After the Republic Day rampage that marred the more than two-month long protest of farmers, government has come down heavily on use of social media platforms and the internet itself by farmers and others calling for a check on abuse of twitter, facebook, whatsapp and other platforms to prevent violence and spread of ‘false’ information and to maintain law and order.
Internet was suspended in many places where farmers have been holding sit-in protests. The heavy barricading of protest sites and suspension of internet drew attention of several international personalities who stood in “support” of farmers through their tweets. The flurry of tweets by people with a massive fan following in support of farmers’ agitation were seen by the ruling government as an attack on its image or rather as an attack on India itself. The government has even pulled up Twitter and warned of taking criminal action if Twitter did not block thousands of accounts that were said to be spreading misinformation.
So what twitter handles and hashtag trends was/is the government against? The government wants twitter to shut thousands of handles that are a “grave threat to public order”. These twitter accounts are linked to the continuing farmers’ protest or have made several tweets or retweets on demonstrations against new agriculture laws. The government asked Twitter to remove tweets that used an incendiary hashtag, and accounts allegedly used by Sikh separatist groups and “backed by Pakistan”.
Twitter first blocked some 250 accounts in response to a legal notice by the government, citing objections based on public order. These included accounts of an investigative news magazine and activists and outfits associated with supporting the months-long protests on the outskirts of Delhi. Then, six hours later, Twitter restored the accounts, citing “insufficient justification” for continuing the suspension.
Twitter said it blocked some accounts in India over comments on farmers’ protests in New Delhi but the social media giant refused to shut down others saying it did “not believe that the actions we have been directed to take are consistent with Indian law”. “In keeping with our principles of defending protected speech and freedom of expression, we have not taken any action on accounts that consist of news media entities, journalists, activists, and politicians”. “To do so, we believe, would violate their fundamental right to free expression under Indian law.”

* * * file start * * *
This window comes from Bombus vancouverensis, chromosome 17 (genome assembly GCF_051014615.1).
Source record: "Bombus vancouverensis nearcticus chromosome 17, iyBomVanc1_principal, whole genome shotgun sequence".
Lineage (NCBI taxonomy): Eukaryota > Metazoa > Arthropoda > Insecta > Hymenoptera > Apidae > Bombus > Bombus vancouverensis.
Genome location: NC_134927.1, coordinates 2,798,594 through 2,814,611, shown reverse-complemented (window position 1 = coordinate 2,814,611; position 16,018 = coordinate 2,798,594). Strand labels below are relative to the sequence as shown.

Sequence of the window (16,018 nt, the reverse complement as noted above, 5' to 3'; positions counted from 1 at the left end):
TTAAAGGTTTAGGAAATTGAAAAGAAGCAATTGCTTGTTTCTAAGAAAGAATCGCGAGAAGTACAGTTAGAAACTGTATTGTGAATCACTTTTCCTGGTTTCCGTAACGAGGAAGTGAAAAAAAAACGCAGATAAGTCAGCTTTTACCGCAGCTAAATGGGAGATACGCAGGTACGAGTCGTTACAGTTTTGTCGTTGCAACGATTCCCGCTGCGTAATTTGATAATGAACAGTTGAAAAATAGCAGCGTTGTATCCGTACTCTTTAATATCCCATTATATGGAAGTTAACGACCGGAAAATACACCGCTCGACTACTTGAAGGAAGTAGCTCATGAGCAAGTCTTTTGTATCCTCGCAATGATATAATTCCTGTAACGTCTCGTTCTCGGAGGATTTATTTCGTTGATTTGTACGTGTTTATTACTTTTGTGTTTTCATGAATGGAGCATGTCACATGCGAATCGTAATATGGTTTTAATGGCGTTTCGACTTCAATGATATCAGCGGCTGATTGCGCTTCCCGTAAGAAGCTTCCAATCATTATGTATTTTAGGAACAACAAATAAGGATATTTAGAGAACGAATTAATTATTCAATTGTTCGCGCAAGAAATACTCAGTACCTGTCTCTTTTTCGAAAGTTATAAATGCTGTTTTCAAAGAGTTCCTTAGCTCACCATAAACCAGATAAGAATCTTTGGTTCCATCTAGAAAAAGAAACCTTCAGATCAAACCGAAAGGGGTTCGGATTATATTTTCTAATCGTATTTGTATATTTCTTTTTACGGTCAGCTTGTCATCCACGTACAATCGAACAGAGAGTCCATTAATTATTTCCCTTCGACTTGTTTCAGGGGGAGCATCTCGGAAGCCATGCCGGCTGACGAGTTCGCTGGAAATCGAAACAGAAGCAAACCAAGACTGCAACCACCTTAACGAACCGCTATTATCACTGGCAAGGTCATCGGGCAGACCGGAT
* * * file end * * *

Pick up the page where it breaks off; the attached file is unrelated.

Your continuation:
Government is definitely not impressed by the actions of Twitter and has threatened “action” against social media platforms and their employees if these platforms were “misused to spread fake news and violence”. “You have millions of followers in India, you are free to do business and make money, but you will have to follow the Indian constitution,” I.T Minister Ravi Shankar Prasad, said, naming a number of sites, including Facebook and Twitter.
Misuse of social media platforms to spread wrong information, hate and violence has been continuing in India for quite some time. While political leaders have used social media to the hilt during poll campaigns the platform has similarly been used to spread hateful speeches and messages. Recently Facebook has been in the dock for its political bias and its handling of hate speech posts by BJP leaders.
Now where Twitter has shown neutrality by removing harmful hashtags and handles and by preserving others over freedom of speech does the government’s threat for penal action mean it wants to silence protesters or make Twitter fall in line with facebook by adopting a pro-government public policy?
The government has also taken to an India microblogging app called Koo to respond to Twitter. A number of BJP supporters, ministers and officials have opened accounts on this year-old Twitter clone.
Twitter wants to continue “to advocate for the right of free expression” and are exploring options under Indian law it said.